The Taiwan Federal Trade Commission or TFTC announced that it is fining Qualcomm for violating competition law in the mobile standard base and chip market. The fine is for NT$23.4 billion equal to $773 million.
The decision made by the TFTC said that Qualcomm used its standard essential patents or SEPs, for LTE, WCDMA and CDMA mobile technologies, to force its rivals into agreeing to different contractual clauses that in effect drove prices up and maintained its dominance across the mobile phone market in China.
In the decision made by the TFTC, the commission said that Qualcomm had refused to provide its baseband chips, if makers of mobile phones did not previously sign contracts related to patent authorization, which led to the phone makers needing to accept the terms made by Qualcomm that give it more benefits.
In addition, the commission said that Qualcomm offered major dealers exclusive transactions that provided special offers on the patent royalties that causes rivals to lose opportunities to make deals or being at a disadvantage.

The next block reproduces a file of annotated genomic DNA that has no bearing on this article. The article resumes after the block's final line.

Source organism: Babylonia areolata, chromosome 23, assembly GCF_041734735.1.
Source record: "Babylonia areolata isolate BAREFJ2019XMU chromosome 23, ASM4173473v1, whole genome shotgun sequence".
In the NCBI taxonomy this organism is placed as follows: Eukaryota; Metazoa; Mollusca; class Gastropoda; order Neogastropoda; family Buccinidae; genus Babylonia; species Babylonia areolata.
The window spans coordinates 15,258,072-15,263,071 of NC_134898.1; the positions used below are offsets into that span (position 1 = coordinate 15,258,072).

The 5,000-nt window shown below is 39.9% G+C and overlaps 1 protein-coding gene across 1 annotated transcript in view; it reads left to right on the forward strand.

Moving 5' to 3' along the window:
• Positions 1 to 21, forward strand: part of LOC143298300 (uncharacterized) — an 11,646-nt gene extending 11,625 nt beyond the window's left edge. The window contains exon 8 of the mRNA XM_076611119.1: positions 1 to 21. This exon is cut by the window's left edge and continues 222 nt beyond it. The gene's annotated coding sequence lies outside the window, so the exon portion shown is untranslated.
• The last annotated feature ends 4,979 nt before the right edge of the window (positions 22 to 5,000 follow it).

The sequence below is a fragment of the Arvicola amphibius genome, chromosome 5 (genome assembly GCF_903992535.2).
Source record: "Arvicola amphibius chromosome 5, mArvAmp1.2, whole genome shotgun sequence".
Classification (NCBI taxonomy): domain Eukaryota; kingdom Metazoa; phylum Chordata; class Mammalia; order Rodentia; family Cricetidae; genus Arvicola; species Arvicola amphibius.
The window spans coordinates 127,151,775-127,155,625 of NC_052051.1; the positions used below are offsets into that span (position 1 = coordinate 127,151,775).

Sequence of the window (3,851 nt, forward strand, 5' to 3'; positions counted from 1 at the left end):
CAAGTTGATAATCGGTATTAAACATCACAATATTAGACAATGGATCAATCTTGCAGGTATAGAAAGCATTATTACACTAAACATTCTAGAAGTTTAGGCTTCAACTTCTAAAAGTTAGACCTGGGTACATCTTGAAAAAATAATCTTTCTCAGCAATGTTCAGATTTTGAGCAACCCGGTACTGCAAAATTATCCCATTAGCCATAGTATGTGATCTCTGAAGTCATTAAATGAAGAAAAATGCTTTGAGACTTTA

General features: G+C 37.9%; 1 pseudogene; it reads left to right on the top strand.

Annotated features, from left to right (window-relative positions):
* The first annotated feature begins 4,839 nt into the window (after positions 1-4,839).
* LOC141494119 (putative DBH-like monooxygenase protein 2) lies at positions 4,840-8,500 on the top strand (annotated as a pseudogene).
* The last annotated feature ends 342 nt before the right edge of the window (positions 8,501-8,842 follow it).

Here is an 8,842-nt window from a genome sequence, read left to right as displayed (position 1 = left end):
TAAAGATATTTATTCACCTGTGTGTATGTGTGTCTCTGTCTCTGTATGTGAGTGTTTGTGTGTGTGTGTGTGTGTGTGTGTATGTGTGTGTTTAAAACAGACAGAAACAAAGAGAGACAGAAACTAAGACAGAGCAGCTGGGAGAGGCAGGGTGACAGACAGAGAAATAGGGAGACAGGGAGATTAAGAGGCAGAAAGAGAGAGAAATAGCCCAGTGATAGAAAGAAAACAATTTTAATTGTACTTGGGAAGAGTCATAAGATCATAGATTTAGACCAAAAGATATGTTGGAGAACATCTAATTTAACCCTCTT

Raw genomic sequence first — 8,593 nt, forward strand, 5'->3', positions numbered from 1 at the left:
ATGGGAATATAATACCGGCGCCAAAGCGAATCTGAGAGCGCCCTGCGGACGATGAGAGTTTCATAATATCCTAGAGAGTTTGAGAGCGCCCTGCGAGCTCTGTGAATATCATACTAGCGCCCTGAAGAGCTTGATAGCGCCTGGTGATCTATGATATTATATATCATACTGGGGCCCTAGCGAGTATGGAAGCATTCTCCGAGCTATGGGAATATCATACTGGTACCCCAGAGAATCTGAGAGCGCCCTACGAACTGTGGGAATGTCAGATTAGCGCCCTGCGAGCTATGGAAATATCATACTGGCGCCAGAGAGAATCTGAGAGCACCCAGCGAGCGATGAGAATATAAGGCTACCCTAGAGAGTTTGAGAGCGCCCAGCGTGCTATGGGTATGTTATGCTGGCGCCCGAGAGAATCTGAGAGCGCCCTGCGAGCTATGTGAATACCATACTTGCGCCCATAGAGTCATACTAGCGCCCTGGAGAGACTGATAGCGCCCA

The fine was based on two sections in the Fair Trading Act and the commission point to how severe the breach of the law was, having lasted seven years and Qualcomm having taken in close to NT$400 billion over the period.
Along with being fined, Qualcomm was asked to end the use of clauses with its contract that require certain information of a sensitive nature from its competitors on prices of chips, sales volume, sales targets, and product models; other clauses that refuse to give chips to mobile phone makers; and any clauses that mandate an exclusive trading concession with certain businesses.
The U.S. based company must notify competitors as well as phone makers in less than 30 days of these changes, with new contract for patent authorization being drawn up.
Qualcomm is also required to report every six months to the TFTC on the negotiations it holds with makers of mobile phones.
Qualcomm, in response to the TFTC fine, said it would be appealing the commission’s decision in Taiwan courts after the formal decision of the TFTC is published sometime over the next few weeks.
The global competitive practices of Qualcomm have come under heavy fire several times; in February of 2016 the antitrust regulator in China required Qualcomm to pay a fine of $975 million and reduce royalty rates on its patents in the mobile phone market in China, to end an investigation of 14 months into it practices of patent licensing.